By Walid Shoebat
The U.S. Navy raised its threat level at a naval installation in Philadelphia Tuesday after receiving a “potentially credible threat,” a U.S. official said.
The Navy was informed by the FBI of the threat to potentially take place Tuesday. The threat level was raised to “Charlie” which indicates imminent threat of terrorism around 10:30 a.m., the official said.
So as result all non-essential workers were sent home, Naval Station Activity Philadelphia, including Naval Shipyard in South Philadelphia, which supports logistics, supplies and other offices, was also evacuated and everyone is on the top of their toes worried about an ISIS attack.
And we ask: since when do terrorists send threats to any installation they intend to attack? It is said that if a dog barks it usually does not bite. Likewise, when it comes to the threat of terrorism, it is always code red (right after the attack) when it was code orange just before the attack. Shouldn’t we always be under code “red”?
All this is not new. Last month, after similar threats on airlines, supposed terrorists claimed multiple explosive devices were planted on US Airways Flight 648 from San Diego to Philadelphia. The Airbus A320 carrying 88 passengers and 5 crew members was held on a taxiway after landing safely around 6:15 a.m. at Philadelphia International Airport. I had a trip going to Spain during this threat and I continued with my plans knowing that the airlines are now even safer since after such an empty threat the code is red and everyone is on high-alert as they should be the whole time. Surely, Federal authorities later concluded that these threats against several commercial airline flights do not appear to be credible and are mostly prank calls.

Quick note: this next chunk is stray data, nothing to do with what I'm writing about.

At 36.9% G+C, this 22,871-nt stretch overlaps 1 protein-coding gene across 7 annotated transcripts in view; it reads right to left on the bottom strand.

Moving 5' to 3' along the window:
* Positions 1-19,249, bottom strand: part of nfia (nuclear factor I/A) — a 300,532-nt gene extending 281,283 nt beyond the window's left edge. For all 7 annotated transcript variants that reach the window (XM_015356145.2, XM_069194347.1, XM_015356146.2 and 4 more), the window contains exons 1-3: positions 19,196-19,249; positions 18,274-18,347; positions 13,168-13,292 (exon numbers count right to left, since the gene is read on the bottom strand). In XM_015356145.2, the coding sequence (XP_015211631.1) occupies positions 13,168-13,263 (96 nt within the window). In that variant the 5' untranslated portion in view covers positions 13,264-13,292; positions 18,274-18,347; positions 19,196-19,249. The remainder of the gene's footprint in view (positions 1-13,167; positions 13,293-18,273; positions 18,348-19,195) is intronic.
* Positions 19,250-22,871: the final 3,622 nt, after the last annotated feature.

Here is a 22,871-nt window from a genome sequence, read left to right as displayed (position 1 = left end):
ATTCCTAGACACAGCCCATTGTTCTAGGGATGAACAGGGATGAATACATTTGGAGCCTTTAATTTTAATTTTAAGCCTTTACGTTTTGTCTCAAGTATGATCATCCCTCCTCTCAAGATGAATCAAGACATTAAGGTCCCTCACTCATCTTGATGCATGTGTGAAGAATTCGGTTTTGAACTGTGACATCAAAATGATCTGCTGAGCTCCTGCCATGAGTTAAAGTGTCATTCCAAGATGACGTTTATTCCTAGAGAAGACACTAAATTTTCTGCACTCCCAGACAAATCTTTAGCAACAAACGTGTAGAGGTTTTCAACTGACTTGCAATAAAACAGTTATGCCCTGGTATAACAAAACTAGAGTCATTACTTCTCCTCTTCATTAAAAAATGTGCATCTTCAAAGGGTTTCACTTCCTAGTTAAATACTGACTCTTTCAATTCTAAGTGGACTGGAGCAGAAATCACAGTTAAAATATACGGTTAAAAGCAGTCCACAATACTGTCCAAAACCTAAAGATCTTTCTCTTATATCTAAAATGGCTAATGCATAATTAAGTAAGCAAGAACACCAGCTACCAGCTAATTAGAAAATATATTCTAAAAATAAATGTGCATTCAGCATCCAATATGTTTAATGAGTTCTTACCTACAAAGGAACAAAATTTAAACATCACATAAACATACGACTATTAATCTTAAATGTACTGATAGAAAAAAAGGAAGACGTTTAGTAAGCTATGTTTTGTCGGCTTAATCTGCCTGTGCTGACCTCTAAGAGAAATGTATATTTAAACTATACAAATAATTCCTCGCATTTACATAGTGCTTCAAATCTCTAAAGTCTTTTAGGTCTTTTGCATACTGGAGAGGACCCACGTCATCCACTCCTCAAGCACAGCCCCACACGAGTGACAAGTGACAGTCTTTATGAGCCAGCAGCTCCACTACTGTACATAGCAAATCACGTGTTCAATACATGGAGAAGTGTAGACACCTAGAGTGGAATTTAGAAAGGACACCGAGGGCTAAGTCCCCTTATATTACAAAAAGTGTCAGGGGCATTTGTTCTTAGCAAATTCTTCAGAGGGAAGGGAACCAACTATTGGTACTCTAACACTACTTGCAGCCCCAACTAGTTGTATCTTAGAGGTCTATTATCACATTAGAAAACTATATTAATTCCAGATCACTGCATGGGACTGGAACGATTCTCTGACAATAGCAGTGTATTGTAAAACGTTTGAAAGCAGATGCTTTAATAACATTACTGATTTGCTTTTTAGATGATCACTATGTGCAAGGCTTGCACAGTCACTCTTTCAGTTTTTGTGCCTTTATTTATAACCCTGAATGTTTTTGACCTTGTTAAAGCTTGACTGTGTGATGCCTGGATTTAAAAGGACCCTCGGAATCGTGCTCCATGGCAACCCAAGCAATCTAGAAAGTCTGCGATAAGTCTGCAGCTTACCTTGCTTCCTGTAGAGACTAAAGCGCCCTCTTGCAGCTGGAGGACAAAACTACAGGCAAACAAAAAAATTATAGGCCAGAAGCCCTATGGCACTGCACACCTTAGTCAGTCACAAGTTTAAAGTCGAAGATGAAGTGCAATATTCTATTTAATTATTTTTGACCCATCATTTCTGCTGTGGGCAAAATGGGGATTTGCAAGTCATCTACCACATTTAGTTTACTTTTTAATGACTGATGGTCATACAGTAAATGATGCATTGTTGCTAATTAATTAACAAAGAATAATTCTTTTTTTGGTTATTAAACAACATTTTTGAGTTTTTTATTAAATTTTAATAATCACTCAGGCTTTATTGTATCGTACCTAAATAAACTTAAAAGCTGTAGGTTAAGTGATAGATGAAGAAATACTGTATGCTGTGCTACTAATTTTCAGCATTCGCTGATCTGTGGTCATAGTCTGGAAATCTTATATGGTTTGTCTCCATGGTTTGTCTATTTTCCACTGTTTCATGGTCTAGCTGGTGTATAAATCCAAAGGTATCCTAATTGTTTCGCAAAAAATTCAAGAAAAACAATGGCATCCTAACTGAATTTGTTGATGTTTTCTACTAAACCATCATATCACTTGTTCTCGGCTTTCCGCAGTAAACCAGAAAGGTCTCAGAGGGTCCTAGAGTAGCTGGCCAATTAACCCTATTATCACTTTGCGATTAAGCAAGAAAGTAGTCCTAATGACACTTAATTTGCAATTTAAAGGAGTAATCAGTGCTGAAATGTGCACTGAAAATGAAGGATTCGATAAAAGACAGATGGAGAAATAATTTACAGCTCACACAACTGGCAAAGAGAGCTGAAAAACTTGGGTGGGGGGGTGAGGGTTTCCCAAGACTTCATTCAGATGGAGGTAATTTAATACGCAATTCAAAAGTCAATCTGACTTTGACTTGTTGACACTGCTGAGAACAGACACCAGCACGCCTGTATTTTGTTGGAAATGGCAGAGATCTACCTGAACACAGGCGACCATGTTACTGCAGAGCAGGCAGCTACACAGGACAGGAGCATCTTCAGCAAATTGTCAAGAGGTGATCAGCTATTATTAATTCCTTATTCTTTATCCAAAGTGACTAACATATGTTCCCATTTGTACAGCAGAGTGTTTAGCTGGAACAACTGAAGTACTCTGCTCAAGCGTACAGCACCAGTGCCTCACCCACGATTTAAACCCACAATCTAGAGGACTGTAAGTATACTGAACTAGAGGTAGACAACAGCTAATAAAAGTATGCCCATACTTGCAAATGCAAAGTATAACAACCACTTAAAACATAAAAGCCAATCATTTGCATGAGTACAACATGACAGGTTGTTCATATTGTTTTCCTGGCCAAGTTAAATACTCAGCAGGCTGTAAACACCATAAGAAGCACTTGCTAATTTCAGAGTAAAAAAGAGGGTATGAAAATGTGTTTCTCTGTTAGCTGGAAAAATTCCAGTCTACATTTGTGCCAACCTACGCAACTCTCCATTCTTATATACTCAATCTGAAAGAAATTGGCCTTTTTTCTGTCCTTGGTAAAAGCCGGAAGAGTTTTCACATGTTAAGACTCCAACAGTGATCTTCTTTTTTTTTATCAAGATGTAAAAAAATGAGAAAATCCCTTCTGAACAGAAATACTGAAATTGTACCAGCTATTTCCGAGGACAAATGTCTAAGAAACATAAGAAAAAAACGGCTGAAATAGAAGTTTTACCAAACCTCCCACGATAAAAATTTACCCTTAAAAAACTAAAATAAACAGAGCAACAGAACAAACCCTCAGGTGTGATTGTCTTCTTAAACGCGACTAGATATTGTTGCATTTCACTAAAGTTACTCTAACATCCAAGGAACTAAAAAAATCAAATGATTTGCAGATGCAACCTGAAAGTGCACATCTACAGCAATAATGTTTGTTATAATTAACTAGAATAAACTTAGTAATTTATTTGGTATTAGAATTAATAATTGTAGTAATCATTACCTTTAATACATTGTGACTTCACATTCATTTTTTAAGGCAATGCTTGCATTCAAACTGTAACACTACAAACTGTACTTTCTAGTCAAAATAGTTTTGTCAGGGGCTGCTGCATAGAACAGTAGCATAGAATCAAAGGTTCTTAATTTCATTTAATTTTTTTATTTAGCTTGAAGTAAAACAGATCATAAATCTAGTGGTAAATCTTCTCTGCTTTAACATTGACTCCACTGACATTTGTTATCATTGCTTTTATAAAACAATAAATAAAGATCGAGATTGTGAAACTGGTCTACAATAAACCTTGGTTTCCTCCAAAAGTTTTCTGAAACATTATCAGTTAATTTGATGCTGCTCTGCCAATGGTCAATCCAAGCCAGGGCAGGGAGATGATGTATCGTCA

Again, a dog that wants to bite does not usually bark or warn, it will bite. The key is to be watchful when it comes to your surroundings and to not listen to the politically-correct instructions. Know how to profile. To learn more on what to look for click here.